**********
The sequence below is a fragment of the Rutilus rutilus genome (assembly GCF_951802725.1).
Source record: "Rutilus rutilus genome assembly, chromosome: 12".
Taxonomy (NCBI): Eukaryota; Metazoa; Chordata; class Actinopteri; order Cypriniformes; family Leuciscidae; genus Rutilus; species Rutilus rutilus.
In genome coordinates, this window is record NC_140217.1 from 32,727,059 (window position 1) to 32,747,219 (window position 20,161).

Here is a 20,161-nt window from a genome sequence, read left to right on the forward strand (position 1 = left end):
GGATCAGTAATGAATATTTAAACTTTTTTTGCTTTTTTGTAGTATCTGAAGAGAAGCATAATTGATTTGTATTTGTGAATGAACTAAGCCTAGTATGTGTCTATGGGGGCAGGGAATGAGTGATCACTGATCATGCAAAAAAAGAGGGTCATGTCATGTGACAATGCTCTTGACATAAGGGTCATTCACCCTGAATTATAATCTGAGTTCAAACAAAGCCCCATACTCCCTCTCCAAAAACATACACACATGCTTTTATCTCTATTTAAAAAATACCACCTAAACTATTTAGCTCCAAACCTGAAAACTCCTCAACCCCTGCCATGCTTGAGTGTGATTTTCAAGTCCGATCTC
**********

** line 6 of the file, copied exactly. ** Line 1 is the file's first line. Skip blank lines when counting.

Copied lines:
GGATCAGTAATGAATATTTAAACTTTTTTTGCTTTTTTGTAGTATCTGAAGAGAAGCATAATTGATTTGTATTTGTGAATGAACTAAGCCTAGTATGTGTCTATGGGGGCAGGGAATGAGTGATCACTGATCATGCAAAAAAAGAGGGTCATGTCATGTGACAATGCTCTTGACATAAGGGTCATTCACCCTGAATTATAATCTGAGTTCAAACAAAGCCCCATACTCCCTCTCCAAAAACATACACACATGCTTTTATCTCTATTTAAAAAATACCACCTAAACTATTTAGCTCCAAACCTGAAAACTCCTCAACCCCTGCCATGCTTGAGTGTGATTTTCAAGTCCGATCTC